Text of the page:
Location: Emerging Pests and Pathogens Research2013 Annual Report
1a. Objectives (from AD-416):
The objectives of this cooperative research project are to develop and release improved potato cultivars with resistance to multiple races of the golden nematode, effect more efficient protocols to screen segregating potato populations for resistance to the golden nematode, develop profiles of new resistant cultivars to aid grower acceptance, provide for nuclear disease-free seed of resistant cultivars.
1b. Approach (from AD-416):
1) Crosses of potato clones will be made to generate populations that are segregating for resistance to multiple races of the golden nematode and improved horticultural and marketing characteristics. 2) Potato clones will be evaluated for nematode resistance. 3) Resistant potato clones will be subjected to an extensive evaluation scheme and selected for improved yield, desired marketing characteristics, and disease resistance. 4) Production and storage profiles for advanced clones will be developed through field testing. 5) Disease-free seed stocks will be maintained and multiplied as necessary to meet grower demands.
3. Progress Report:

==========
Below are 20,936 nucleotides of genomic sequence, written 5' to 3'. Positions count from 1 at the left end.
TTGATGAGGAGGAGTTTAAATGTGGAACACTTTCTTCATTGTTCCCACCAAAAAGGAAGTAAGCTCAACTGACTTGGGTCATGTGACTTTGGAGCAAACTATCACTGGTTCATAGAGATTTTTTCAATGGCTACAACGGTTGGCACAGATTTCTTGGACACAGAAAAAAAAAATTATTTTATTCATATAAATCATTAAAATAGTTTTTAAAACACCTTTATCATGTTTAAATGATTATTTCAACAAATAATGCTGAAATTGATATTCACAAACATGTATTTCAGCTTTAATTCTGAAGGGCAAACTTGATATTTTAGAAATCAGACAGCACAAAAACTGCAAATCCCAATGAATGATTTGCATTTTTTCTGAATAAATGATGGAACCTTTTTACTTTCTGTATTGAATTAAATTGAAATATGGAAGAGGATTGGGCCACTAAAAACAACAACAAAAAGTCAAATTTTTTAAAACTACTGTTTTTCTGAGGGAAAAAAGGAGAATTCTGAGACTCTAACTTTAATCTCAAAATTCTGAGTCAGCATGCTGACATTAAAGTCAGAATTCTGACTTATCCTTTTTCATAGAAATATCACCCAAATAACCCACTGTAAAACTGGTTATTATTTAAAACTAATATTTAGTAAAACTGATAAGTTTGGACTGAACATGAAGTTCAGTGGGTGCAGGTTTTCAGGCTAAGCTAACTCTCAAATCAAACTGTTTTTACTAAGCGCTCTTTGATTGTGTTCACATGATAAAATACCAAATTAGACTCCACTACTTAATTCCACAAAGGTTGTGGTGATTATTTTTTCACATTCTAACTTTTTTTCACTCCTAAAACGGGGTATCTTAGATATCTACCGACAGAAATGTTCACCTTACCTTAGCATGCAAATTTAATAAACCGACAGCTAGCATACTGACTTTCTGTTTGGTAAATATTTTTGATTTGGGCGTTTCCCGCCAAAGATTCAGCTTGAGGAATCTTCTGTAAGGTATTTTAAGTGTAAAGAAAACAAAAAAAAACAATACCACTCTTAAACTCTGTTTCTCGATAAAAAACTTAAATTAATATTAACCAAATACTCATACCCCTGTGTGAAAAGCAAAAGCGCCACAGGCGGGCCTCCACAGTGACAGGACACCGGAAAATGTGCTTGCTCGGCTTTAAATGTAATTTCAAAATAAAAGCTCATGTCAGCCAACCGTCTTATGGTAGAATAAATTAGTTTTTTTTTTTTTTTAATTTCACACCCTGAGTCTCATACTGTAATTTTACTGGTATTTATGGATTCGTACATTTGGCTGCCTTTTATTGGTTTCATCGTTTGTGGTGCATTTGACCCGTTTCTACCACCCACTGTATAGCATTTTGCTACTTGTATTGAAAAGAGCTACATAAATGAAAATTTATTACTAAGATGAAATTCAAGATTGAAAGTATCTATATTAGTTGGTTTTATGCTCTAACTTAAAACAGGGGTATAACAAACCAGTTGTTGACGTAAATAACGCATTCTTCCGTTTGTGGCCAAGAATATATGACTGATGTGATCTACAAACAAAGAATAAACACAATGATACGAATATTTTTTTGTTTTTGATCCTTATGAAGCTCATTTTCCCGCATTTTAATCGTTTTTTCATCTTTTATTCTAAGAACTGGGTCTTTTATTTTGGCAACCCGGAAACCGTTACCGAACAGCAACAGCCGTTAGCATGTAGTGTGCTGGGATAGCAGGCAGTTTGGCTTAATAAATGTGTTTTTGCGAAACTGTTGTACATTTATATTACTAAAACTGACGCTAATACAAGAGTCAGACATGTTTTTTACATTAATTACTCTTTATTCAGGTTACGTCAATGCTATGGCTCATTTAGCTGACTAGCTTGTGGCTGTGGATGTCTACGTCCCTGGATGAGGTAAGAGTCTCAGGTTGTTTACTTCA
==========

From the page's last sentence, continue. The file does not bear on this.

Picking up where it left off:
Produced over 40,000 seeds of 22 progenies. We transplanted 12,000 seedlings (N generation) into 72 hole seedling trays and then to six inch pots in outdoor beds. After harvest, we saved 10,250 clones and they all segregate for resistance to GN Ro1. We also planted approximately 6,300 clones at the 4-hill plots stage (M generation) and saved 777 clones. We planted 1,123 white clones and 108 colored clones at the 20-hill plots stage (L generation). All clones segregate for resistance to Ro1 and/or Ro2. Three hundred and sixteen clones were saved after postharvest analyses. The 107 clones at the 100-hill plots stage (K generation) were also planted in 2 x 15 foot observation plots and 50 clones were saved. Thirty-five clones (J generation) were planted in replicated trials at one location and in a seed plot. Twelve clones survived post-harvest selection based on yield, appearance, and specific gravity. In addition, we tested 10 advanced round white and 4 round red clones (H, G, NY generations) at two locations around Ithaca and also distributed seed for several other trials. One of the white clones (NY140) is resistant to both Ro1 and Ro2. We continued to screen potato clones and varieties for GN resistance. A total of 441 and 59 clones were evaluated for Ro1 and Ro2 resistance, respectively. Among these, three hundred and twenty-five clones were identified to be resistant to Ro1 and thirty-nine clones were resistant to Ro2. Extension potato variety yield trials were conducted with growers in upstate New York. Marketable yield, tuber quality and appearance, maturity, storage life and processing potential are among the important characteristics that were evaluated. We continued to produce Foundation seed of advanced GN-resistant potato clones and varieties. In the 2012 growing season, 46 percent of the acreage at the Uihlein Farm of Cornell University was planted to 21 GN resistant varieties. The total estimated cwt (hundredweight) of GN resistant varieties sold and/or distributed was 4,835 cwt.